• Chemotherapy drug

Side Effects

Side effects are common on this drug. Some may be mild, while others can affect your daily life. Not all of these side effects require medical attention or concern. Because of this drug's effects and strength, it can cause other issues within the body. These are natural and you may be able to prevent or lessen them with self-care and non-interactive medications.

Here is a list of common, harmless side effects:

  • Pain, swelling and peeling of the palms and soles of your hands and feet.
  • Hair loss
  • Loss of appetite
  • Nausea
  • Vomiting
  • Stomach upset
  • Mild diarrhea
  • Mouth sores

Some side effects may be a sign that something is wrong. If you experience anything troubling, strange or painful, talk to your doctor. While these are not immediately threatening, they are symptoms of a larger problem. Serious side effects include:

  • Severe diarrhea
  • Unrelieved and severe nausea
  • Severe vomiting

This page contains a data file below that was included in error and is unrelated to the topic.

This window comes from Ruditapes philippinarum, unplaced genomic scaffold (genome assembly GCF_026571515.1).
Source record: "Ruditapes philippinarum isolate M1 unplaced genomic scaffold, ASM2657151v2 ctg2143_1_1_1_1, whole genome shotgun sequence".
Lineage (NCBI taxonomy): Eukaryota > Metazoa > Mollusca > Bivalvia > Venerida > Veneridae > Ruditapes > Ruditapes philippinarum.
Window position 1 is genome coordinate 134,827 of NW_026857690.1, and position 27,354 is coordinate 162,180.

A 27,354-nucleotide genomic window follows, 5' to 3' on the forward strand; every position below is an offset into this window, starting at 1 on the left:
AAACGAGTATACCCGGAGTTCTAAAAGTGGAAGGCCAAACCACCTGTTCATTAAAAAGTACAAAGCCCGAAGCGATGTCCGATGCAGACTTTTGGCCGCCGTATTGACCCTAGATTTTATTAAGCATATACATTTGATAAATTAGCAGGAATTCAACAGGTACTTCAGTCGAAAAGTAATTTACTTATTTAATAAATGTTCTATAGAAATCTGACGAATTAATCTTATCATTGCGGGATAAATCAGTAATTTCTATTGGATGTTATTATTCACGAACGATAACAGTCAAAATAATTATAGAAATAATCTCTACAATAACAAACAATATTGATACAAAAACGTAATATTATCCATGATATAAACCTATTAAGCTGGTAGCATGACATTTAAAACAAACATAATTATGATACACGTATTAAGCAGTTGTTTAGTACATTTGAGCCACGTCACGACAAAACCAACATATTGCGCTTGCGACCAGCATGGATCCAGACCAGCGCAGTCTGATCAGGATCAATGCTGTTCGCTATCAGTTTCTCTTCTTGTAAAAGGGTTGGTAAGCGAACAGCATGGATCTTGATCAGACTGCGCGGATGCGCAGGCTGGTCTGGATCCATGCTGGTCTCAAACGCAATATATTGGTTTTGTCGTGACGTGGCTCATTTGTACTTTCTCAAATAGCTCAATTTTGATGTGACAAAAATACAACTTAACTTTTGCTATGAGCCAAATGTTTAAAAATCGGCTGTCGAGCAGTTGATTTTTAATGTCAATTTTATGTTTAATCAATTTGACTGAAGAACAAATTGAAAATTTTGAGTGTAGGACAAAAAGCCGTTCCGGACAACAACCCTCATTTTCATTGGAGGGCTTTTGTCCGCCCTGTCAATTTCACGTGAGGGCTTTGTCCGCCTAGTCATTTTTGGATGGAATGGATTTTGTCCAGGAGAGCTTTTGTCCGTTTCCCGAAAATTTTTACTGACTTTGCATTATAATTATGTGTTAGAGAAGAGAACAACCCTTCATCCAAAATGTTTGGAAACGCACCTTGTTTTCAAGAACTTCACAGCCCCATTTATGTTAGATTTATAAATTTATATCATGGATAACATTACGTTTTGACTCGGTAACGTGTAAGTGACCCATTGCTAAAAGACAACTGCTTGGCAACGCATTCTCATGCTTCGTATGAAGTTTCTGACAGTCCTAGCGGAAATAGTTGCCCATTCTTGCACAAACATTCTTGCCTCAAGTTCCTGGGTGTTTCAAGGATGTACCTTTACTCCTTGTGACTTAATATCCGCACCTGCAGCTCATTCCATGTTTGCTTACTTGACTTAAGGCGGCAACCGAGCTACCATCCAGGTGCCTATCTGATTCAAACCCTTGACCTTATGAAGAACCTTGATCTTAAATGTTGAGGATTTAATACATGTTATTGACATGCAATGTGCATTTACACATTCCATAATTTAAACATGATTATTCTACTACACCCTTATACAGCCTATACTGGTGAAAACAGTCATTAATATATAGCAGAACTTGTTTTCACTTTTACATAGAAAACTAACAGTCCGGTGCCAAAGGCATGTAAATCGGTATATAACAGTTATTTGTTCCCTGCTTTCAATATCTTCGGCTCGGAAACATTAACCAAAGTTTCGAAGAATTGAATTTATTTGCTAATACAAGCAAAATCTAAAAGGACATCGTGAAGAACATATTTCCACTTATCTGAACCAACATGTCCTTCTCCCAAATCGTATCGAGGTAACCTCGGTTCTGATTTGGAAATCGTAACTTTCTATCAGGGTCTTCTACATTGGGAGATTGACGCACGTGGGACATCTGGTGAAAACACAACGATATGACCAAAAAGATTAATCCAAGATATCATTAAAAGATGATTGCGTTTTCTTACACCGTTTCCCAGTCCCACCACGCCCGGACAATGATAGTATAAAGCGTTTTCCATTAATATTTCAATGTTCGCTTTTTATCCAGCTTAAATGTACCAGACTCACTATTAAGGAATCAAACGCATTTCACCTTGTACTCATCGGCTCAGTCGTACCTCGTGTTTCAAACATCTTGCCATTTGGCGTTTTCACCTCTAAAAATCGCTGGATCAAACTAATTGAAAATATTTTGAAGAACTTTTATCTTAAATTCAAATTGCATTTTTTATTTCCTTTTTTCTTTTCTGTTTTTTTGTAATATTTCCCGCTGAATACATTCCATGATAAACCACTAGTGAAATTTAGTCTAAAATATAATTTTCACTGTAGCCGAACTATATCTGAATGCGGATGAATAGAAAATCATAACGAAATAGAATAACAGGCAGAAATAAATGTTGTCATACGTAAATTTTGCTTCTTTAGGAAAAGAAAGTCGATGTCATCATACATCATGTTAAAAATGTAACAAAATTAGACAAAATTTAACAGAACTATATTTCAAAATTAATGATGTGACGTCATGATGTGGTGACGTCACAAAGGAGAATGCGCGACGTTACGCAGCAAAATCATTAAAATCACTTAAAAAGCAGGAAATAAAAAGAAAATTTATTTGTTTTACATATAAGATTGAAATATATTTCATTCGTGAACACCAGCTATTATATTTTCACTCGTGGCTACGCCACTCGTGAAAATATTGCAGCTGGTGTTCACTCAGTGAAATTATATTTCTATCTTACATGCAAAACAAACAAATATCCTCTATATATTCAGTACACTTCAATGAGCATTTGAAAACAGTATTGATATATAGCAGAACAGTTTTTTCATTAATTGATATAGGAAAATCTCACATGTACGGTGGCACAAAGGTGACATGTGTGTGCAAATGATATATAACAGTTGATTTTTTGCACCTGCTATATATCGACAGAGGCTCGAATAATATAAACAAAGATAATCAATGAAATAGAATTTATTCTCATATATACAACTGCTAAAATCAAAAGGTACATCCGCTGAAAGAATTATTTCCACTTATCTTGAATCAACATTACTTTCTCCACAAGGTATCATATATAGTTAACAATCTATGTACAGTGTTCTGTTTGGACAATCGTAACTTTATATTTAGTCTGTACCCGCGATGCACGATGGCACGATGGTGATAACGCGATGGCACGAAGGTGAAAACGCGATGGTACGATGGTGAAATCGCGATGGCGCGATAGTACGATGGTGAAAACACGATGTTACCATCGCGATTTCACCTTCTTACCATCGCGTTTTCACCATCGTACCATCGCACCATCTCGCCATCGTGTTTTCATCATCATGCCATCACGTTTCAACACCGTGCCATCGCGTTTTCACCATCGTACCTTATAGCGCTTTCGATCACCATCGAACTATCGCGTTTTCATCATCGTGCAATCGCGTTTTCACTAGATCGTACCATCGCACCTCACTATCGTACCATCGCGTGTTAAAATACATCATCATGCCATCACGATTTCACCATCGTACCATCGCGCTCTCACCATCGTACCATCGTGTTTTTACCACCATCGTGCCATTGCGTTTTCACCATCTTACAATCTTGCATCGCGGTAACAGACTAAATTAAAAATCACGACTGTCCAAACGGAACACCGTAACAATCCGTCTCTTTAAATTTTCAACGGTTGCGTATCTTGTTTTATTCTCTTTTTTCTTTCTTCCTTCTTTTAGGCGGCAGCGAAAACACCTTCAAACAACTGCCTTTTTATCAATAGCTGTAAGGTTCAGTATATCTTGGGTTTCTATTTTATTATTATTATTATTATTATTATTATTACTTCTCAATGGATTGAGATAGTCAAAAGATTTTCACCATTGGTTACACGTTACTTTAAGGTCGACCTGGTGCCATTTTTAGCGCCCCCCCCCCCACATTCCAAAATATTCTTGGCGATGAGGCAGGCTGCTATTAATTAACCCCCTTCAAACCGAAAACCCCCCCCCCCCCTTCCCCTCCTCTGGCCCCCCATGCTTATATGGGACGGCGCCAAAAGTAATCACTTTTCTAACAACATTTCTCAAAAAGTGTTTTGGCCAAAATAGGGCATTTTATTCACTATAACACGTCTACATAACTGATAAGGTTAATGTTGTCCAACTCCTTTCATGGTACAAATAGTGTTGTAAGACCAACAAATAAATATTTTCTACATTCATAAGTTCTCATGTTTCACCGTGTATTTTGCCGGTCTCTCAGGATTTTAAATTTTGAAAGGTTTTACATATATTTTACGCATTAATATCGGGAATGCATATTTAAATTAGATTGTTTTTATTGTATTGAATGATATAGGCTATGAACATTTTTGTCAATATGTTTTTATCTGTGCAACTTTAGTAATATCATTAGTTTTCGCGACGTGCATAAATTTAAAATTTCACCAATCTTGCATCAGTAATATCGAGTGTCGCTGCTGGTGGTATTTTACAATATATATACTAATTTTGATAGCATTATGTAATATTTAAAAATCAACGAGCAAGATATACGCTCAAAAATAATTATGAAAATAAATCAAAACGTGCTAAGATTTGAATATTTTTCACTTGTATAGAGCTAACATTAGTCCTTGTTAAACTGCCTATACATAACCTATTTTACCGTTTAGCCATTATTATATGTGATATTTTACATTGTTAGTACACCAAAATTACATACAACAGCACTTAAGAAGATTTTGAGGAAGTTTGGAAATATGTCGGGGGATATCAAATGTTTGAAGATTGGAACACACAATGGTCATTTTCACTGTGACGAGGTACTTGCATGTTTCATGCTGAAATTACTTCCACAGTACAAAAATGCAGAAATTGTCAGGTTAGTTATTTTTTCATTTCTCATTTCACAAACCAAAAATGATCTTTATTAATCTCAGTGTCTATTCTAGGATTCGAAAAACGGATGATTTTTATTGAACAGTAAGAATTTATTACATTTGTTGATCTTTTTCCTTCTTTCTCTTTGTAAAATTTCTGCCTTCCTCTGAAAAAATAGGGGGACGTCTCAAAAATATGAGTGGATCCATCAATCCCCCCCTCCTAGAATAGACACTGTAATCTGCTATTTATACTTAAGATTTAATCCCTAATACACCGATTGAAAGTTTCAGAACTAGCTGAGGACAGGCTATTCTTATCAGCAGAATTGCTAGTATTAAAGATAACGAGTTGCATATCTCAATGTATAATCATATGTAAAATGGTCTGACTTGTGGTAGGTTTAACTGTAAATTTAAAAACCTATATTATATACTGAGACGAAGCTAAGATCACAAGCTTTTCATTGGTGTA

• Blood in the urine or stools
  • Yellowing skin and eyes
  • Unusual bleeding and bruising

Allergies may occur during your treatment of this drug. While rare, some people may have a sensitivity to Floxuridine and are unable to take it. If you experience allergy symptoms, notify a doctor or nurse immediately. Allergic reactions can become fatal if left untreated and ignored. Do not take this drug if you have an allergy to Floxuridine or similar medications.

Allergy symptoms include:

  • Swelling of the face/tongue/hands
  • Closing of the airways
  • Tightness in the chest
  • Unexplained fever
  • Trouble breathing
  • Lightheadedness
  • Itching
  • Hives